How Many People Suffer With Depression in the UK?
A mere couple of decades ago, the word ‘depression’ was associated by most people with a passing mood. Not with a chronic illness. Now, however, say the word ‘depression’ to pretty much anyone, and we can all name someone who has or is suffering from the illness. Many of us have struggled with it ourselves.
According to statistics, 19.7% of people in the UK are diagnosed with depression. That’s a huge swathe of the population – and that’s just those who have an official diagnosis. Many millions more are suffering in silence. This is an enormous increase in depression from previous decades. But why?
Partly this statistical increase is down to burgeoning awareness and changing attitudes. We’re more aware of depression than we used to be, and we’re less judgemental about it. This means that more people recognise when they’re getting ill and they’re more prepared to seek treatment. That’s a good thing. However, many believe that there may also be other factors at play. Some experts cite things like social media, an uncertain political and environmental future, the high cost of modern living and so on. Among these factors, lifestyle changes often feature prominently.
It’s no secret that we’re living far more sedentary, indoor lives than we used to. According to the 2017 Physical Inactivity report by the British Heart Foundation:
Nearly a third of adults in the UK are classed as ‘physically inactive’. 39% of British people are failing to meet Government activity guidelines. The average man in the UK spends the equivalent of 78 days per year sitting down. For the average women, it’s 74 days. Health complications caused by sedentary behaviour cost the NHS an estimated £1.2 billion per year. The World Health Organisation ranks physical inactivity as one of the leading causes of death worldwide. Sobering stuff – but what has it got to do with depression?
SEDENTARY BEHAVIOUR AND DEPRESSION
There has long been an established link between exercise (or lack thereof) and depression. In part, this is a bit of a ‘chicken and egg’ argument. Among the symptoms of depression are lethargy and lack of motivation. You’re less likely to get up and go for a run if you’re suffering from depression than you would otherwise be. However, there is a bit more to it than that. Sedentary behaviours are also linked to poor cardiovascular health and a tendency to stay indoors. Both of these things are known to have a negative impact upon the brain, which could contribute to depression. What’s more, studies have shown that if patients with depression can increase their activity levels, they often feel a reduction in their symptoms.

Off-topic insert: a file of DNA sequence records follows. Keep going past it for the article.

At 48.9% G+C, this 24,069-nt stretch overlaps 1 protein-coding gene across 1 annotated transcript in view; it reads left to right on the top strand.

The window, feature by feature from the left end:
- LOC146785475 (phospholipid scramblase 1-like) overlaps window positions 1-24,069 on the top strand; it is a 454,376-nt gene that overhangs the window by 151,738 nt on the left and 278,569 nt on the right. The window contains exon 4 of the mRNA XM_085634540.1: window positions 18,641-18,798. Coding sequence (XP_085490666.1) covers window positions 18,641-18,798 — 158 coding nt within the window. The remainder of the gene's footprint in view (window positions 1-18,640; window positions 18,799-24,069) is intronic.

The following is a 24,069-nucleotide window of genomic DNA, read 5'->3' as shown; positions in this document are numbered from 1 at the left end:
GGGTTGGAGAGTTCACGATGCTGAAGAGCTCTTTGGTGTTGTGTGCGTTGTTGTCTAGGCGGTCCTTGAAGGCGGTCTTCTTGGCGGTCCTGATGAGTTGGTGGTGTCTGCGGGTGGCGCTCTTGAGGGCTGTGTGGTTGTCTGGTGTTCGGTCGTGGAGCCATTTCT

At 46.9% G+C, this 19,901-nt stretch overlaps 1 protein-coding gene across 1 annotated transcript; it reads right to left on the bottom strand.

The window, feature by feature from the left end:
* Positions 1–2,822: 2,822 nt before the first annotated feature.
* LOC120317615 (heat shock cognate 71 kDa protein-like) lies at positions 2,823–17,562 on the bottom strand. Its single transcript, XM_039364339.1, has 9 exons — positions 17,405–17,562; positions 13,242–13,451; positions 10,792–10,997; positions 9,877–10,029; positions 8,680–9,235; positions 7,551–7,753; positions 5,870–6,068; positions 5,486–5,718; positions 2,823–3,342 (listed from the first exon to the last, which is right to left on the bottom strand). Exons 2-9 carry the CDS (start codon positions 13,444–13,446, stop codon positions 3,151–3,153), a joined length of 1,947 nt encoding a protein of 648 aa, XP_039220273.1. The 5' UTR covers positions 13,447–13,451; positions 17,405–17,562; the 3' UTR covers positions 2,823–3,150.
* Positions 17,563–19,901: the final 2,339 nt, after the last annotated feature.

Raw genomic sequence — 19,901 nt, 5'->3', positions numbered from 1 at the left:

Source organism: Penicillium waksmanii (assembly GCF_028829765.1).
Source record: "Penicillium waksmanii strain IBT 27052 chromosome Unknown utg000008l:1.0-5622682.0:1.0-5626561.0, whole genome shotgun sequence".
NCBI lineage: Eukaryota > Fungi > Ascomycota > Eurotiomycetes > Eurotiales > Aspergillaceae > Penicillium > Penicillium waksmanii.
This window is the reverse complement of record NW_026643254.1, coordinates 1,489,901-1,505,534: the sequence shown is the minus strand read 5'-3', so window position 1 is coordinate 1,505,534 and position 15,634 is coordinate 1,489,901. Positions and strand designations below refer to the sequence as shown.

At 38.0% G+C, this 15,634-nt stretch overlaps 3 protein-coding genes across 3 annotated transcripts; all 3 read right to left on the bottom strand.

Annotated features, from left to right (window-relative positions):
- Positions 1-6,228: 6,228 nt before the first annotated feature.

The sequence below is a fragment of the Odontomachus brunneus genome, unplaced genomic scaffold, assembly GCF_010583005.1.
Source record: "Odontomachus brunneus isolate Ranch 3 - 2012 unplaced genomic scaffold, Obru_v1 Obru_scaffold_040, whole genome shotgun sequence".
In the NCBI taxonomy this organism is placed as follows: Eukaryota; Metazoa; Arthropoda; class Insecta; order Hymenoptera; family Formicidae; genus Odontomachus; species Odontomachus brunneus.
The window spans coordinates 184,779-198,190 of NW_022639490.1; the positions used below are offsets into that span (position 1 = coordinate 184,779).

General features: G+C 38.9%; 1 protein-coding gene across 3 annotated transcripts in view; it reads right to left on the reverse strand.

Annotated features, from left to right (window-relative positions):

Let’s delve into this a little further:
- Your brain is an organ, like any other. It is nourished by your blood. Your circulation relies on your cardiovascular system in order to function well. Therefore, what’s good for your heart is good for your brain. Sedentary behaviours are a leading cause of heart and cardiovascular disease. Getting up and out and active will improve the health of your heart, which will in turn be able to get more oxygen and nutrients to your brain.
- Exercise releases natural endorphins – ‘feel good’ cannabinoids – in the brain. Although the mood boost is short-lasting, they can help to break the intrusive and damaging ruminative thought cycles of depression. Doing this regularly over time can help to break depression’s grip.
- Getting outside (if only for a quick stroll!) will expose your eyes to natural light and your skin to Vitamin D from the sunshine. Natural light is a trigger for serotonin to be released in the brain. Serotonin deficiency is a major factor in depression. Vitamin D is also thought to have a positive impact upon mood. Many studies have shown that getting outside (especially into green spaces) have a deeply beneficial impact upon mental health and wellbeing.
- Exercise improves the quality of your sleep. Improving your sleep is a huge step towards improving your state of mind and quality of life.
- Exercise will improve your general health, which can have an impact in how you feel about yourself. This is important for those whose depression has an element of body-consciousness, or is related to ill health.
- So, all in all, exercise (especially outdoor exercise) really can have a positive impact upon depression. However, when you’re in the depths of a depressive episode, strapping on some trainers and getting out into the fresh air is a lot easier said than done. How can you cut through the lethargy and get up on your feet? We have some suggestions:
- Start small. If you’re really struggling, something as simple as getting out of bed and walking around the house can be as great an achievement as running a marathon. Don’t aim for the unachievable – do what you can.
- Find something you can do regularly. The important thing about using exercise to combat depression is that you have to sustain it over time. If you are going to struggle to get to the gym once or twice a week, aim for something more doable. Maybe walk to the shops rather than driving. Climb stairs rather than take escalators. Take up cycling. It doesn’t have to be much – just do something, regularly, which gets you up off the sofa and raises your heart rate.
- Note your progress. It’s not just the exercise itself which is important. It can also help if you notice your body and mind changing as you go. Make a note of your milestones and achievements and congratulate yourself for them.
- Speak to a counsellor. An accredited counsellor can teach you strategies for beating the slump of depression. They’ll help you to establish an exercise framework which is achievable for you. They’ll also provide a non-judgemental space in which you can process your feelings, and they’ll help you to track your progress (both physically and mentally). Peruse the rest of our website for more on finding the right counsellor for you.